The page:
“Even if the client has the shoe and I only need to tack it on, I still need to drive there and set up,” Chandler says. “For me, that is about a 30-minute average from heading there to when I leave the barn. Add more time if the trainer or owner needs to discuss something.”

This time frame justifies charging for the service. However, Chandler cautions against charging for thrown shoes — even if the cause rests with the owner — if that account is responsible for a significant portion of your income. This requires weighing what you’ll earn vs. the business you may lose.

“I’ve found that some clients view it as nickel and diming to tack on a shoe,” he says. “That $25 isn’t worth losing a large account.”

One of the first questions prospective clients will ask a farrier is “How much do you charge?” After Chandler tells the horse owner, the follow-up question is usually, “Why so much?” This is usually a red flag, but whether or not he will work with the client, Chandler sees this as an opportunity.

“There is a reason why they are coming to me,” he says. “They are not satisfied with their current footcare. I ask them what that reason is and then I explain why that extra money is for a higher level of service that addresses that need.”

Lack Attention To The Customer

To succeed with the high-end clients he works with, Chandler says you have to address their demands. That might mean coming in late at night because the horse has a problem and they’re supposed to leave for a show in the morning.

“This is a service industry, and those demanding clients expect a high level of attention,” he says. “If I can’t meet their expectations, they’ll find someone who will.”

Chandler relocated several times and often spent weeks on the road and flew around the country to build a reputation with those show clients. When he finally settled in Ocala nearly 15 years ago, the investment on the road helped his status.

“The show world is tough to break into,” he says. “Work a lot of horse shows, and don’t be afraid of travel, especially places you might want to eventually live. Success doesn’t happen overnight. It happens by working those shows and living out of a suitcase.”

Communication is critical for any farrier. Poor communication results in lost clients. It isn’t simply addressing client questions and concerns, but compelling them to manage the horse. Otherwise farriers can earn blame for issues they don’t hold the responsibility in creating.

“With many horses, we are breeding substance out of the feet,” he says. “When my owners buy these horses, I teach them that it is their responsibility to manage the feet.”

For example, with the climate and environment, problems with the feet become more common. He discusses the feet of each horse with the owner and explains why leaving a horse out overnight in a wet grassy field will compromise foot health. Failure to address these issues through client communication will make it more likely that you have to return to put a shoe back on because the owner left the horse out in a muddy field overnight.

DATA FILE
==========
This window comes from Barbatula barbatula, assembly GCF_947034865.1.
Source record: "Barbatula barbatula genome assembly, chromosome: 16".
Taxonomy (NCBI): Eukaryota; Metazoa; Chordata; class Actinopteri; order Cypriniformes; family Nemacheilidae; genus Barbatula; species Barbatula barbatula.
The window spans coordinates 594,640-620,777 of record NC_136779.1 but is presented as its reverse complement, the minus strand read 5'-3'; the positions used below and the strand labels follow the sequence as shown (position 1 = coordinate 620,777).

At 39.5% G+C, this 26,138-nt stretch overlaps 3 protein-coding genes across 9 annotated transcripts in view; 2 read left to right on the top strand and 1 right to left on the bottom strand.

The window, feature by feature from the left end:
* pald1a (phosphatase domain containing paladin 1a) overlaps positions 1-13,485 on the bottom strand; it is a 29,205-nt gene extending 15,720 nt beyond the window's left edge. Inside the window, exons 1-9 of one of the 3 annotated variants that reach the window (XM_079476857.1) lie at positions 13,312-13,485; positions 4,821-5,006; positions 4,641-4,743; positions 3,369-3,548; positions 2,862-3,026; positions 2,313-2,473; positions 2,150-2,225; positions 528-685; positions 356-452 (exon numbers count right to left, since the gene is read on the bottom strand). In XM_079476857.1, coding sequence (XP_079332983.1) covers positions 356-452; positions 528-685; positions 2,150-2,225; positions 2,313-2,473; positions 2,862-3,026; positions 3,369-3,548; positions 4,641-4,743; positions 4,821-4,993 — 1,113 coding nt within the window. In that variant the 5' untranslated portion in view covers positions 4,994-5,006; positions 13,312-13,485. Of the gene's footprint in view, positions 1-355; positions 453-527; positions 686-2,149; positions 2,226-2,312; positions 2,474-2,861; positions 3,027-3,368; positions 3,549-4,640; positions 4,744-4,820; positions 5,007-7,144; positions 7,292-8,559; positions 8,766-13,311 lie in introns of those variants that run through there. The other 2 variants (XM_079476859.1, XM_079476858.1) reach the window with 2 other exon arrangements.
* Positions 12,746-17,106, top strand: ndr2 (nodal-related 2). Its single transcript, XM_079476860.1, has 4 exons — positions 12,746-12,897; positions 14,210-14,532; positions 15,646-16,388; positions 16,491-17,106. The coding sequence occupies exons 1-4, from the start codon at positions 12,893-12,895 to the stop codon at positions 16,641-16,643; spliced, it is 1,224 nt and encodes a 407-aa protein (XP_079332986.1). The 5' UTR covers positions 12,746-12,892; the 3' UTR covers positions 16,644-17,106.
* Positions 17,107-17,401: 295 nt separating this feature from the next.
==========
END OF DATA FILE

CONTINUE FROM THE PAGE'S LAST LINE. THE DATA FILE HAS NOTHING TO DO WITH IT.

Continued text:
“I hate cleaning the stalls for my horses as much as the next guy,” he says of his paint horses. “But my horses are in their stalls every evening at 5, and aren’t turned out until the morning.

“You have to be persistent with the owner, trainer and groom to let them know they have a responsibility to manage the feet and the environment.”

Word travels fast in the horse world, but avoid your role in this when shoeing for high-end show horse barns or breeding farms. Chandler says to keep a good relationship with Ocala’s trainers and owners, his policy is to not talk about their horses to anyone.

“I tell farriers who ride with me that the barns are like the Las Vegas slogan, ‘What happens in the barn stays in the barn,’” he says. “Maybe you tell a few people about one horse that was a real challenge and what was wrong with the horse. If word spreads, then you are part of turning what might have been a $200,000 horse into a $50,000 horse.”

Of course, developing such a reputation gets you fired and hurts your employability. In addition, it can damage working with clients. According to Chandler, there is a danger of a trainer not being as forthcoming with information if there is a concern about the farrier potentially sharing that information. Without that trust, quality footcare becomes more difficult to achieve.

Fail To Improve

It’s been said that a farrier who works in isolation is the best farrier that he knows. Chandler says that the farriers of his area aren’t as engaged with one another as they are elsewhere. Chandler says those farriers who don’t work with others, go to clinics or take advantage of any educational opportunities won’t be able to meet the high-level footcare needs that the demanding clients mandate. One of Chandler’s favorite education sources is Versailles, Ky., equine vet Ric Redden’s podiatry courses. He found that the insight he gained from Redden and peers on these days proved valuable in addressing those high-end client needs. Surprisingly, the most important lesson he learned from the Hall Of Fame veterinarian had nothing to do with feet.

“Dr. Redden was important to helping me understand that it wasn’t how much money you put into your pockets, but how much of it stayed there,” he recalls. “That’s a lesson a lot of shoers around here don’t realize.”

When it comes to continuing education, Chandler says you should let your clients know you attend.

“CE benefits their horses and factors into how much you should charge,” he says. “It goes back to showing why you charge more than those who don’t improve.”